The Amazon Basin is the epicenter of the world’s hydropower plants—the same gushing rains that give the region its lush foliage make it a prime destination for developers seeking to capitalize on this allegedly renewable energy source. But the long-term sustainability of these projects, which use the natural flow of water to generate electricity, is now under scrutiny.
A new study of the Belo Monte Dam, one of the world’s largest hydropower energy complexes currently under construction on the Xingu River in the eastern region of the basin, found that large-scale deforestation in the Amazon poses a significant threat to a dam’s energy-generating potential.
Although many studies have examined the impacts of deforestation on the immediate vicinity of hydropower projects, less attention has been paid to its effects on a regional scale. In fact, earlier studies found that a loss of trees within the water basin of hydropower sites increased the energy-generating capacity of the dam in the short-term, because less trees were available to suck water from the ground and export it outside the watershed in a process known as evapotranspiration.
February 11, 2013
Channtal Fleischfresser – Smart Planet, 02/11/2013
Brazil is home to roughly 60 percent of the Amazon, about half of what remains of the world’s tropical rainforests. And now, the country has plans to count every one of its trees.
A vast undertaking, the new National Forest Inventory hopes to gain “a broad panorama of the quality and the conditions in the forest cover”, according to Brazil’s Forestry Minister Antonio Carlos Hummel.
The census, set to take place over the next four years, will scour 3,288,000 square miles, sampling 20,000 points at 20 kilometer intervals and registering the number, height, diameter, and species of the trees, among other data.
January 28, 2013
AP/The Washington Post , 01/25/2013
The Brazilian government says it’s undertaking a four-year, $33 million study of its vast Amazon rainforest to compile a detailed inventory of the plants, animals and people that live there.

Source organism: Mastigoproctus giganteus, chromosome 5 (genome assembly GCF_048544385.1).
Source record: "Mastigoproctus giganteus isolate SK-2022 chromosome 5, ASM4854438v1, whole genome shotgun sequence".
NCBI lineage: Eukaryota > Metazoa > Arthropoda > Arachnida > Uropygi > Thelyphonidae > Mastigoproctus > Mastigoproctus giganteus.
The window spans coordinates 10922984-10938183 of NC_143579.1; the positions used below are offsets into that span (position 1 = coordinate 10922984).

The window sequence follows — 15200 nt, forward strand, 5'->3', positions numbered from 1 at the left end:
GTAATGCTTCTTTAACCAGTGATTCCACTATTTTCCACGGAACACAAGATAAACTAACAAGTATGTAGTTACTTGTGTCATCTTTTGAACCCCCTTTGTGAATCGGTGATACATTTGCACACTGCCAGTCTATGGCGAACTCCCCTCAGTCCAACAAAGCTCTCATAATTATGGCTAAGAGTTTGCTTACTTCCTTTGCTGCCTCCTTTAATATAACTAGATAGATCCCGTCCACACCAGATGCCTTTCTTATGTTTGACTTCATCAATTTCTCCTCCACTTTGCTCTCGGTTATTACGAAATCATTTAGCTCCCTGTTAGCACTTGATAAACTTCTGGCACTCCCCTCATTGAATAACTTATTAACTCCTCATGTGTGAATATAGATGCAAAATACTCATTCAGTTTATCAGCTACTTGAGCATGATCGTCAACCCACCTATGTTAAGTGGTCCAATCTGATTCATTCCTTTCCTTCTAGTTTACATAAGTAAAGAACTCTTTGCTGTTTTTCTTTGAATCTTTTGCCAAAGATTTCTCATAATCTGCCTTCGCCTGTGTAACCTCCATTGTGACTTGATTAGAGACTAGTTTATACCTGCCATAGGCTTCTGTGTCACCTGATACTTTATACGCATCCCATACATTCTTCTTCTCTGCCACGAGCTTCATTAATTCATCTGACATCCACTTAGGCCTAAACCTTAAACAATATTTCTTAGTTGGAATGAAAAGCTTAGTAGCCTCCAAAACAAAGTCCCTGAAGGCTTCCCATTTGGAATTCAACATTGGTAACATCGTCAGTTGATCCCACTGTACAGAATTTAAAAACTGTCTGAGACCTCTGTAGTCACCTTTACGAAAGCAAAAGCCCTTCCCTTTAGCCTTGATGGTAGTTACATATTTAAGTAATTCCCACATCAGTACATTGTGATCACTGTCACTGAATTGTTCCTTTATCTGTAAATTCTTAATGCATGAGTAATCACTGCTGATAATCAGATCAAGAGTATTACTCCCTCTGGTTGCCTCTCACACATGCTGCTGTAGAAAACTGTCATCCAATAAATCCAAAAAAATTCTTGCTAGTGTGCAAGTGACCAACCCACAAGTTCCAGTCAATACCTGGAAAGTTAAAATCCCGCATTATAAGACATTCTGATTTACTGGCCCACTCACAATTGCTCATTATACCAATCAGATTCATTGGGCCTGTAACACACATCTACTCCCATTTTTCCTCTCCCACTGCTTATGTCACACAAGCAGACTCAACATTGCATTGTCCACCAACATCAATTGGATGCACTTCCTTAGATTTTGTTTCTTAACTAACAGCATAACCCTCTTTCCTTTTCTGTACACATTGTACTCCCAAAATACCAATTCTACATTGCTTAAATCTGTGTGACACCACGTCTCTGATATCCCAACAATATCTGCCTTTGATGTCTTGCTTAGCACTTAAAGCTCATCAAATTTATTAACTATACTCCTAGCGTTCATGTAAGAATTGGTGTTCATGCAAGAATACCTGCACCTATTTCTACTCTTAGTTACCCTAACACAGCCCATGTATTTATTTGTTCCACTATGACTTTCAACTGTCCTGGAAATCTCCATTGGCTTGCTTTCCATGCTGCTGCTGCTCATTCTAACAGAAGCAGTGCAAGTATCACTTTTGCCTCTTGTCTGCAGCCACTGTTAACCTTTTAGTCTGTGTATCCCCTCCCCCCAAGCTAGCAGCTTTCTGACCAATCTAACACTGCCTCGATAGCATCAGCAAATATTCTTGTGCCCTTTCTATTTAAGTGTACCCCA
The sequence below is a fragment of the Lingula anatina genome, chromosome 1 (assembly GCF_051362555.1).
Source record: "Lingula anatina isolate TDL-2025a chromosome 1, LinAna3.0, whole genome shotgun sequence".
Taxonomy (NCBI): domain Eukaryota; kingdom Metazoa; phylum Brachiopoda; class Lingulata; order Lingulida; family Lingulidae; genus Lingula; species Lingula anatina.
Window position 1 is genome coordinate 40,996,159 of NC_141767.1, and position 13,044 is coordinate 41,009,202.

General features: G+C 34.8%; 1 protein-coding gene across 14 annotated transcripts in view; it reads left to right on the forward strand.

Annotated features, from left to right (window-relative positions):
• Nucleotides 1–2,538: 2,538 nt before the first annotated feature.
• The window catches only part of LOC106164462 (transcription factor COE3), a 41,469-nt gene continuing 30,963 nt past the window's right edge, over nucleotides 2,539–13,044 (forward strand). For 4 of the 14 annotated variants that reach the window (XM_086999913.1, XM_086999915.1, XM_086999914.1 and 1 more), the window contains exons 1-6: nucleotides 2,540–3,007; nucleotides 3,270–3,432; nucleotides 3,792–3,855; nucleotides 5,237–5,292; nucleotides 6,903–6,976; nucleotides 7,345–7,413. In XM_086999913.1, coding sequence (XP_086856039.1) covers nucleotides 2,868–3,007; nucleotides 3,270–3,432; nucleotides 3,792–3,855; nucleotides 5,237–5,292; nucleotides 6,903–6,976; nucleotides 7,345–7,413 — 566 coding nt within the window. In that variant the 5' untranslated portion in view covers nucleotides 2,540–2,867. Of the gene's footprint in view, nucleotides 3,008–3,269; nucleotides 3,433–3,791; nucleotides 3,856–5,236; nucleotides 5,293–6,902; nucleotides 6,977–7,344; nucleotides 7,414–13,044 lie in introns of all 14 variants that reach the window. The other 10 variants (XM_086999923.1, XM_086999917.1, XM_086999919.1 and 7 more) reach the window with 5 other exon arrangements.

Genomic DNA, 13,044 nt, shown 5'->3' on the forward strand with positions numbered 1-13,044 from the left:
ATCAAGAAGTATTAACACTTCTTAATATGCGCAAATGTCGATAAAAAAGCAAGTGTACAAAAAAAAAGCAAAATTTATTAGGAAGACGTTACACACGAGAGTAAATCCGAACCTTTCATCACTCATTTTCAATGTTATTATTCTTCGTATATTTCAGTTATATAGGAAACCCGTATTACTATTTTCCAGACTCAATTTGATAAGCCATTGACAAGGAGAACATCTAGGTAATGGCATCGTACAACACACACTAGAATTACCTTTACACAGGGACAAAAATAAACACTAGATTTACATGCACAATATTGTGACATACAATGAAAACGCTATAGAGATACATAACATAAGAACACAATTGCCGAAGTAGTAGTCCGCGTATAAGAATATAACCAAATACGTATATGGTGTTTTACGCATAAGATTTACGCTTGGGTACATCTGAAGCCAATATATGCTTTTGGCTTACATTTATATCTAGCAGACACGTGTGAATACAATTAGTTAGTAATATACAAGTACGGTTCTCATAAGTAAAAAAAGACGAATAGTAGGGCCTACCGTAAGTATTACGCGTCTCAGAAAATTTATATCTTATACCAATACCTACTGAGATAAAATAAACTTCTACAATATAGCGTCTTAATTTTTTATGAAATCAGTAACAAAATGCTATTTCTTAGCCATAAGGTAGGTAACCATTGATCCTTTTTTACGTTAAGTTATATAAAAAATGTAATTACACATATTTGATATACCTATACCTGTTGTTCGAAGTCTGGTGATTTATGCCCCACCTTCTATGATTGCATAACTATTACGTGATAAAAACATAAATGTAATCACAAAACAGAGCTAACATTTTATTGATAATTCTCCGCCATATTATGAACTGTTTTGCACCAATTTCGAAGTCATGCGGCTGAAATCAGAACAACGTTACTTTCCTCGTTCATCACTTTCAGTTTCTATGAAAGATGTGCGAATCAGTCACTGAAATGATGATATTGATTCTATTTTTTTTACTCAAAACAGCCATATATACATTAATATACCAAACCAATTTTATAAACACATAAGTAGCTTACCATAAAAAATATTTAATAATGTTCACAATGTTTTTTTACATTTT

Environment Minister Isabella Teixeira on Friday signed an accord with the country’s national development bank, which is funding the study. The government says the inventory will help in formulating environmental policies aimed at preserving the forest and preventing deforestation.
Last year, Brazil lost 4,656 square kilometers (1,797 square miles) of Amazon to deforestation. That’s the smallest amount on record.
December 17, 2012
Simon Romero – The New York Times, 12/15/2012
Archaeologists must climb tiers of orchid-encrusted rain forest, where jaguars roam and anacondas slither, to arrive at one of the Amazon’s most stunning sights: a series of caves and rock shelters guarding the secrets of human beings who lived here more than 8,000 years ago.
Almost anywhere else, these caves would be preserved as an invaluable source of knowledge into prehistoric human history. But not in this remote corner of the Amazon, where Vale, the Brazilian mining giant, is pushing forward with the expansion of one of the world’s largest iron-ore mining complexes, a project that will destroy dozens of the caves treasured by scholars.
The caves, and the spectacular mineral wealth in their midst, have presented Brazil with a dilemma. The iron ore from Carajás, exported largely to China where it is used to make steel, is a linchpin of Brazil’s ambitions of reviving a sluggish economy, yet archaeologists and other researchers contend that the emphasis on short-term financial gains imperils an unrivaled window into a nebulous past.